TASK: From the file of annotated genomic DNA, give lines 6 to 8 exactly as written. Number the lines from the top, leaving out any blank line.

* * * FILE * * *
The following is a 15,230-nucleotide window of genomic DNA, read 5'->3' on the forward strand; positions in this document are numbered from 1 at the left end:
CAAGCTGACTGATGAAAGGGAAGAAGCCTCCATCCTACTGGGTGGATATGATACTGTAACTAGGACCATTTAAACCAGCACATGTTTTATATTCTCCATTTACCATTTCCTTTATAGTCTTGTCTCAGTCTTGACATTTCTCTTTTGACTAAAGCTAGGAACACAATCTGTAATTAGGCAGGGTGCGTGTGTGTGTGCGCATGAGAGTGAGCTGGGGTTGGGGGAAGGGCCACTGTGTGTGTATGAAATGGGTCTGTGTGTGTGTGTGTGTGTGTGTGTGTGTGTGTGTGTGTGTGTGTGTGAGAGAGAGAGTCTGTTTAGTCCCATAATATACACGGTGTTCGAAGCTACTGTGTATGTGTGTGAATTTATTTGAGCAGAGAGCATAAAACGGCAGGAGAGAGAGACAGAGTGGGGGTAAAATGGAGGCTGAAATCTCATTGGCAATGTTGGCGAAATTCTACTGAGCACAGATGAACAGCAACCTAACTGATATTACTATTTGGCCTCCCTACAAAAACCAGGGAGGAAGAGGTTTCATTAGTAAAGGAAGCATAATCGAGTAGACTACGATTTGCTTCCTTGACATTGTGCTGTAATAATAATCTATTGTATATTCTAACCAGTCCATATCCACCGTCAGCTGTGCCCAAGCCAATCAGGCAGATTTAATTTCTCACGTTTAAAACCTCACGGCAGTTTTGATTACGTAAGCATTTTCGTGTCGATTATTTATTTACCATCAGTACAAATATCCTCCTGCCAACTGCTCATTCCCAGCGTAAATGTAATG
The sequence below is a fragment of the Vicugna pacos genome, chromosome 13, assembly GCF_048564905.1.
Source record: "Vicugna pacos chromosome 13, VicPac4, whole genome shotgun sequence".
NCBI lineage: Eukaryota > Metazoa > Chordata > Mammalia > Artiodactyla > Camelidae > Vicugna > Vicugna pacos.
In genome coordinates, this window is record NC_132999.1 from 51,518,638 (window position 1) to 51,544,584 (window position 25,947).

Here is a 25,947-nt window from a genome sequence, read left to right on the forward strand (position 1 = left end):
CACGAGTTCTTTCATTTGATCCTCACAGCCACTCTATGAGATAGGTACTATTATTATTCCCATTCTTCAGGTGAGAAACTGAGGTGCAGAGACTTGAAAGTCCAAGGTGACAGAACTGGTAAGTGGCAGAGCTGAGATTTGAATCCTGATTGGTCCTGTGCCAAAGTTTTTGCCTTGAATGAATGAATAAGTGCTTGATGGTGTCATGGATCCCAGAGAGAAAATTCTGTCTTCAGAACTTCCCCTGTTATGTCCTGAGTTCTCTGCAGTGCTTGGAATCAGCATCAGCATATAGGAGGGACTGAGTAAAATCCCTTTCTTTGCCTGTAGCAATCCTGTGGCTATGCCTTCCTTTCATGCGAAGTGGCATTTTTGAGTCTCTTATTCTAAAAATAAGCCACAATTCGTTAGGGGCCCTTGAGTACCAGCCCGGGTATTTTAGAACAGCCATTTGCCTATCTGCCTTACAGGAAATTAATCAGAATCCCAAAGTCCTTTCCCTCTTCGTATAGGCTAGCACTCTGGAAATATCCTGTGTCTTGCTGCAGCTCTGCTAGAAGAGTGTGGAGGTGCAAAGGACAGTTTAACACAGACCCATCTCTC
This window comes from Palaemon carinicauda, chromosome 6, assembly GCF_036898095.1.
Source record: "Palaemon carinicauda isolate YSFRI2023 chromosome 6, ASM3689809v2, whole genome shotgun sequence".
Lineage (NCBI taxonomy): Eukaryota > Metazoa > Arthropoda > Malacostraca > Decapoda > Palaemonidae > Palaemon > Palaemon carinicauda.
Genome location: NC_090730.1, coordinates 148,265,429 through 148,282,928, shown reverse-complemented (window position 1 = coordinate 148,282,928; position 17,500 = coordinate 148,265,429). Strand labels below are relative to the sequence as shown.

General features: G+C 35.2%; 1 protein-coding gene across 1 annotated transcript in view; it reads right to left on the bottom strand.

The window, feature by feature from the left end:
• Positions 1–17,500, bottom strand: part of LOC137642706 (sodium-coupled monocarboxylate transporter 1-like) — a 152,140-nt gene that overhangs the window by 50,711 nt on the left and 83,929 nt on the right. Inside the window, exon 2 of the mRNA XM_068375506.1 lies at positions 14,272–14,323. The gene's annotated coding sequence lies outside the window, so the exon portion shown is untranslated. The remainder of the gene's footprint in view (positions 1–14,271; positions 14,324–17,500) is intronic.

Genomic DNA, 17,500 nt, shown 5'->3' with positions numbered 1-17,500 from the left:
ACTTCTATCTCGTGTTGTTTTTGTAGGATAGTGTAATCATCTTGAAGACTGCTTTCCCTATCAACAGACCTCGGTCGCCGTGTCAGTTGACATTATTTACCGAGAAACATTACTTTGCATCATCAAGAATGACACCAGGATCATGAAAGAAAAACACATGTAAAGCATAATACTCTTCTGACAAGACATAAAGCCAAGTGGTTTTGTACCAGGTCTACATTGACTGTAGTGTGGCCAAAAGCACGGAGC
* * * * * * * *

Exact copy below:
In genome coordinates, this window is record NC_132999.1 from 51,518,638 (window position 1) to 51,544,584 (window position 25,947).

Here is a 25,947-nt window from a genome sequence, read left to right on the forward strand (position 1 = left end):
CACGAGTTCTTTCATTTGATCCTCACAGCCACTCTATGAGATAGGTACTATTATTATTCCCATTCTTCAGGTGAGAAACTGAGGTGCAGAGACTTGAAAGTCCAAGGTGACAGAACTGGTAAGTGGCAGAGCTGAGATTTGAATCCTGATTGGTCCTGTGCCAAAGTTTTTGCCTTGAATGAATGAATAAGTGCTTGATGGTGTCATGGATCCCAGAGAGAAAATTCTGTCTTCAGAACTTCCCCTGTTATGTCCTGAGTTCTCTGCAGTGCTTGGAATCAGCATCAGCATATAGGAGGGACTGAGTAAAATCCCTTTCTTTGCCTGTAGCAATCCTGTGGCTATGCCTTCCTTTCATGCGAAGTGGCATTTTTGAGTCTCTTATTCTAAAAATAAGCCACAATTCGTTAGGGGCCCTTGAGTACCAGCCCGGGTATTTTAGAACAGCCATTTGCCTATCTGCCTTACAGGAAATTAATCAGAATCCCAAAGTCCTTTCCCTCTTCGTATAGGCTAGCACTCTGGAAATATCCTGTGTCTTGCTGCAGCTCTGCTAGAAGAGTGTGGAGGTGCAAAGGACAGTTTAACACAGACCCATCTCTC